As Iceland’s Eyjafjallajoekul volcano continues to vent its fury across Europe, it is not just the hundreds of thousands of stranded tourists who are feeling the strain.

In these days of just-in-time production, automakers are heavily reliant on fast air bridges maintaining a constant stream of highly complex components and the vast cloud of ash currently blanketing Europe is starting to take its toll.

BMW has already begun the process of temporarily shutting a factory in Dingolfing, while knock-on effects could also ripple out to sites such as Leipzig and Regensburg.

As the powerhouse of European vehicle manufacture – and sitting as it does at the crossroads of Europe – Germany has been particularly vulnerable to the ongoing effects of the extraordinary eruption.

Some German flights are now apparently operating under ‘visual flight rules’ conditions but these windows – as in the UK – could be abruptly slammed shut as Eyjafjallajoekul struts its stuff on the world stage.

Manufacturers are remaining coy just how much all this disruption is costing, but it’s safe to say its getting larger by the day as they potentially mothball lines.

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By GlobalData

BMW’s plant at Spartanburg may also feel the effects of 500t of ash per second being spewed miles high into the atmosphere.

“If the air lanes do not open up towards the end of the week, we could have some problems,” a US spokesman for BMW told just-auto. “It may shut down the plant for some time.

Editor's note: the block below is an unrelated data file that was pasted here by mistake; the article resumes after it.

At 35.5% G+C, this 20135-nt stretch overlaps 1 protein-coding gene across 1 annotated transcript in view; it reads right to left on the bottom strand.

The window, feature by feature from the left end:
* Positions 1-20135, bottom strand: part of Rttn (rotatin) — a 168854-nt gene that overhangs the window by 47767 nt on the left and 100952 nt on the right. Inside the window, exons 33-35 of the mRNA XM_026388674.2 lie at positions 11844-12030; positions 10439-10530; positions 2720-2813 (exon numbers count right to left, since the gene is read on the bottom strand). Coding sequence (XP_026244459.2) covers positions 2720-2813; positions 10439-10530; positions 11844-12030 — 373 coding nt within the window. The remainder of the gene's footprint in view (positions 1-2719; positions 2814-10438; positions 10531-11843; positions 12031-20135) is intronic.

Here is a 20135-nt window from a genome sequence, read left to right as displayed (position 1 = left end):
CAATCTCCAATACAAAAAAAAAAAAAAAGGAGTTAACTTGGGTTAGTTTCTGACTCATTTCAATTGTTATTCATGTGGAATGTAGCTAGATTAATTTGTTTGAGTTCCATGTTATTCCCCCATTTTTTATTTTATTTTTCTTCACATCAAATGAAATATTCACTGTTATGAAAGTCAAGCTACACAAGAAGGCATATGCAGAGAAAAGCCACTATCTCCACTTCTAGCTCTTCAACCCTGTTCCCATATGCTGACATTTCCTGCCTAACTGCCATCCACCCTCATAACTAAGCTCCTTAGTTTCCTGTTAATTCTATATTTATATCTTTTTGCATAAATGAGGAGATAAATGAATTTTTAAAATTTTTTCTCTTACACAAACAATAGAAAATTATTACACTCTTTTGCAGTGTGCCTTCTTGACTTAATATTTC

Spartanburg builds the X5 and X6 with production of the X3 also slated for the South Carolina plant – but it needs that vital air support for the two larger models.

For its part Nissan said around 2,000 units had been affected by the supply situation with production affected at its Oppama factory.

“It is some parts from Ireland,” a Nissan spokeswoman told just-auto.

“These are pressure sensors which are engine air intakes.”

The sensors are used for the Cube, Morano and Rogue vehicles – so they’re a vital component.

It might strike the casual observer as extraordinary that a Japanese company – of all entities – needs to import sensors such a vast distance from Ireland and that air disruption to deliveries can cause such chaos, but it neatly illustrates the complex and intertwined web of truly global companies.

For its part, Renault is preferring to stay above the aerial fray, insisting its reliance on local sourcing has not led to any production issues arising from delivery delays. “We rarely have recourse to air transport for competent supply,” Renault said.

“We prefer local sourcing – for example 60% of our large factory purchases come from local suppliers in France and we use sea transport for overseas flows. In general, we only use aircraft for emergency situations.”

But it’s not only on a production level that Eyjafjallajoekul has affected so much of European daily life.

Delicate negotiations appear to be going on at Opel and its union with a view – or not – to closing its Antwerp factory with a potential loss of some 2,300 jobs.

European Metalworkers Federation company policy director Tony Murphy was due in Brussels today as the Opel talks continue but instead finds himself grounded in the more prosaic surroundings of Stoke. 

Will the last week’s events lead to a rethink on supply procedures? Could there be a re-evaluation of automakers’ reliance on just-in-time procedures? What if Eyjafjallajoekul decides to blow its – or its sister’s top again?